The systematic lenses of Gasper De Souza

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Some creatives fear process. This is not the case of videographer, editor and writer Gasper De Souza.

Born in Mumbai and now living in Goa, India, Gasper's creative process is structured and organised, filled with little tricks and tips that make his work less overwhelming. Rather than fear process and the lead-up to a finished project, Gasper has honed the art of making tasks more manageable even when working on big projects, such as some of his works for Euronews TV.

For this Member Spotlight we are getting to know a passionate storyteller with many a great wish for the future of the creative industry.


How did you get into the industry?

My journey has been very organic, somewhat of a rolling stone!

I began by writing nonfiction features for a newspaper and soon found myself also creating images to go with my stories. Later, I dabbled with moving pictures and got my first break when Euronews TV hired me to shoot and edit video features from across India.

Today, I find my place of bliss in the edit suite. In a way, it's like coming home to writing in another format – instead of words strung together into sentences and paragraphs, I string shots into scenes and sequences in an NLE.

Born in the bustling city of Mumbai, I now moved to the quiet coastal state of Goa –  a former Portuguese colony, and set up my edit suite in my ancestral home.

If you weren't in your current industry, what would you be doing?

I'd be creating something for sure. Perhaps writing nonfiction. Perhaps even home brewing – an art that has caught my interest :)


Can you explain your creative process?

I start at the macro level, viewing the rushes once or twice. This gives me a handle on what we have. Organisation is key to my workflow.

Then I cut little rectangle notes from coloured paper and map out the scenes in the story. This gives me a visual of the narrative arc. I move the pieces on the board to see how best they'd fit. I learnt this from the great film editor, Walter Murch.

From here on, I will only focus on each piece of the puzzle during each session. It's easy to be overwhelmed by the magnitude of work ahead. By concentrating on the scene, I keep myself sane (and motivated) each day. It's good to end each day with the satisfaction of completion rather than the anxiety of a mountain to climb. Works in life too!

Finally I work on the big picture once more – only this time, it's not overwhelming anymore.


How has technology affected the way you work (if at all)?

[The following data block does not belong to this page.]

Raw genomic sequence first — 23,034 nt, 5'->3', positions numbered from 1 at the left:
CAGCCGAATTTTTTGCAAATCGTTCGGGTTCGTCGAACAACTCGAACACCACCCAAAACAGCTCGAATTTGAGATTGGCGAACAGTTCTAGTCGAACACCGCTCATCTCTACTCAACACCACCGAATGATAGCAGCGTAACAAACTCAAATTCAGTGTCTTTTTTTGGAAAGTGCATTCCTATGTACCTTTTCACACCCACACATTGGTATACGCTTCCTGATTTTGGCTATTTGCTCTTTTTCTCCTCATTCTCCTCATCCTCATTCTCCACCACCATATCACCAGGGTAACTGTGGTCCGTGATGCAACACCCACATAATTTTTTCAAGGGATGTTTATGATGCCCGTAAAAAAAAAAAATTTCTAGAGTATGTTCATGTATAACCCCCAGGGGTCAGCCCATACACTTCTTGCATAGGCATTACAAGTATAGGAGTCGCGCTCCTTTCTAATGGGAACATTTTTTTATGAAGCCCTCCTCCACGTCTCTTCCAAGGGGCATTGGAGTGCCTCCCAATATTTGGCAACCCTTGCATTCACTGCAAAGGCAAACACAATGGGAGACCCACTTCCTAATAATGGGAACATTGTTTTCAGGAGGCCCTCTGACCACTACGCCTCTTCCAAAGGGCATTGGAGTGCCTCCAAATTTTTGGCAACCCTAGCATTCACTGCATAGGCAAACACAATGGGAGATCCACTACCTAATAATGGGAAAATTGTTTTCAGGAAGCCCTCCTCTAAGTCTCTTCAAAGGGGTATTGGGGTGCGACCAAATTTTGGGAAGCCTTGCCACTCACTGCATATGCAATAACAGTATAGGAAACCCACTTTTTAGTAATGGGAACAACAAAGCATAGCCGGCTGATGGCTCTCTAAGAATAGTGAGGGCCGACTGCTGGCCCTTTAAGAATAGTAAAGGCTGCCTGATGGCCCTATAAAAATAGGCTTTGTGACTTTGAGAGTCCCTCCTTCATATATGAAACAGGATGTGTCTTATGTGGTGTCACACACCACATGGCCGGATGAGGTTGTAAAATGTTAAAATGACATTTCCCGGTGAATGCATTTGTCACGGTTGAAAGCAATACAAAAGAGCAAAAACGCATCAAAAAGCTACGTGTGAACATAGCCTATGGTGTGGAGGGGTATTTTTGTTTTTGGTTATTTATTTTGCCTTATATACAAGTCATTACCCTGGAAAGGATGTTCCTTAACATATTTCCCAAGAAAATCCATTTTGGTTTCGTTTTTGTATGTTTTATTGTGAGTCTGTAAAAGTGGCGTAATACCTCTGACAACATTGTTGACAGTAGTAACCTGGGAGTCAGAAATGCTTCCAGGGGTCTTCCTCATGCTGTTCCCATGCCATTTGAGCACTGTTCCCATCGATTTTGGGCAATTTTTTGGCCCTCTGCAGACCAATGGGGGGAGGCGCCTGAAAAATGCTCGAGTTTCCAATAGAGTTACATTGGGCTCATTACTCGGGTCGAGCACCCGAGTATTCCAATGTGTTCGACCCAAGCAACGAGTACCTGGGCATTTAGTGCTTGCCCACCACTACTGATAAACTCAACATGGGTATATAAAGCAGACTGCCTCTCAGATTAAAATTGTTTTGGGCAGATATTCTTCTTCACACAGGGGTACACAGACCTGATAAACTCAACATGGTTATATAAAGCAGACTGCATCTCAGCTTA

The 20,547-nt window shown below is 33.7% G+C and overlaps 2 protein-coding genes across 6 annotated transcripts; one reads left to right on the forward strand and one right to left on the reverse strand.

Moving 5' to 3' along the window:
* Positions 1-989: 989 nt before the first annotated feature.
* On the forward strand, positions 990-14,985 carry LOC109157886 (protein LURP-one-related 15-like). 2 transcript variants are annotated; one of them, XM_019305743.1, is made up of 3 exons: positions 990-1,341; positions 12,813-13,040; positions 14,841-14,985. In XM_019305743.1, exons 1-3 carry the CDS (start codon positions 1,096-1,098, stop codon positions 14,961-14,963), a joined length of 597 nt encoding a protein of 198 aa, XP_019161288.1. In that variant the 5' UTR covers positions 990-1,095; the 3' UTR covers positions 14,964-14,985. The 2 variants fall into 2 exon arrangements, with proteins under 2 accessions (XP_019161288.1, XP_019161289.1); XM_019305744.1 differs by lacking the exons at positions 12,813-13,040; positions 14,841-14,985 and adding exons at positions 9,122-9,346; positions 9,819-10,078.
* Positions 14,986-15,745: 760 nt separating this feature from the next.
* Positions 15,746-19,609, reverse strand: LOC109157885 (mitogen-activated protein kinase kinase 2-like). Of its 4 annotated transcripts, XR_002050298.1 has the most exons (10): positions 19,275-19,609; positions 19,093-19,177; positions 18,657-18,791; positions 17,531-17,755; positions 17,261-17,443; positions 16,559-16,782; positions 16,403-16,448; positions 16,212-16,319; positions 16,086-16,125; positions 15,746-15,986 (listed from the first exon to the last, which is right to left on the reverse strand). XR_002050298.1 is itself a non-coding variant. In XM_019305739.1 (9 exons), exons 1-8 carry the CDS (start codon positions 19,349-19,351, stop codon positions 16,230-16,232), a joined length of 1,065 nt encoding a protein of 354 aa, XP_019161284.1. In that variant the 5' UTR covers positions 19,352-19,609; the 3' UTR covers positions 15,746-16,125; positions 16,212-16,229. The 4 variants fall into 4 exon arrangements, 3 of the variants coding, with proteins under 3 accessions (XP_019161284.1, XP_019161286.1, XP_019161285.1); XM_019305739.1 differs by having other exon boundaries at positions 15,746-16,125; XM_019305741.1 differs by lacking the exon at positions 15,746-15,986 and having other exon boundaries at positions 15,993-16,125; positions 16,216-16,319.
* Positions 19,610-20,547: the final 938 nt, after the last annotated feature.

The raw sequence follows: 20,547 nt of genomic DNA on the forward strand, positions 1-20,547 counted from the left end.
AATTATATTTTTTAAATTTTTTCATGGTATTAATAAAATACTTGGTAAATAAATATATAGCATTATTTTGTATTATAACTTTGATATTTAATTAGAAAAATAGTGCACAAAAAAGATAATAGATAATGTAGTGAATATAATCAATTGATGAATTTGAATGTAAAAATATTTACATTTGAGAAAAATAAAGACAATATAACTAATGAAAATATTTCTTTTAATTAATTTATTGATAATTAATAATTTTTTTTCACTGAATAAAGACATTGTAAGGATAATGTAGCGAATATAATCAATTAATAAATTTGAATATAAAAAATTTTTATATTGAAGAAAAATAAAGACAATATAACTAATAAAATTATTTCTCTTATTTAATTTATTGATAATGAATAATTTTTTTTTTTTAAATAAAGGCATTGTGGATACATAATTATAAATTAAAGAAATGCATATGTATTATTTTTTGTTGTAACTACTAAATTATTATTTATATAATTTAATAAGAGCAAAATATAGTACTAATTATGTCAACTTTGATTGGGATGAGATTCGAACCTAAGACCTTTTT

Technology has enabled me to collaborate with filmmakers beyond my small hometown. I've successfully worked across distances, thanks to broadband. Having this system in place helped me to continue with a film edit even while the country was in lockdown due to COVID-19.

What's your secret to staying inspired and motivated?

I begin each working day with 20 minutes of quiet concentration on my breath – a form of zen meditation. It's amazing how much clutter goes on every moment inside our brain. This practice helps me stay focused and keeps me in the moment.

Besides, I always make time to learn something new about my craft, either from online resources or reading. I'm a voracious reader.

What's the work achievement you're most proud of?

From 2013, I've produced several short features for Euronews TV. I'm proud of this because these stories go beyond the bustling cities of India into the hinterlands where I met amazing people and saw their lifestyles.

I also got to work with experienced producers at Euronews, and through the process, learnt hands-on about cinematography, story structure, building narrative arcs and editing. This gave me a good grounding for my other projects.


How do you recharge away from the office?

I spend time in my bonsai garden. Now I'm also learning the science (it's also an art) of home brewing. Besides spending time with our three children playing family foosball leagues.

I make it a point to work five-day weeks. The brain continues to work on a subconscious level making connections that would not be possible during conscious thought.

What advice would you give to other aspiring creatives looking for work?

Don't be afraid to try new things. Opportunities may take you along new and exciting trails you cannot foresee. Be open. While on the path, learn everything you can. Get to the depths and enjoy the process, not just the destination. 

Life is a process. So, enjoy life. The creative work will follow.


What's your one big hope for the future of the creative industries?

Wouldn't it be great if we could easily and seamlessly collaborate from across the world? Technology is enabling that. And as dreadful as the current pandemic has been, it's also taught us how connected we are. I hope we can come out of a parochial mindset into a borderless world. In that way, Creativepool is just the right enabler.

If you could change one thing about the industry, what would it be?

I'd like creatives to be valued for what we do. The race to the bottom/cheapest is a wormhole that's difficult to come out of. Every age had patrons who knew the value of creative work. That enabled artists to create freely without worry. Not saying they were rich! But they didn't have to worry too much.


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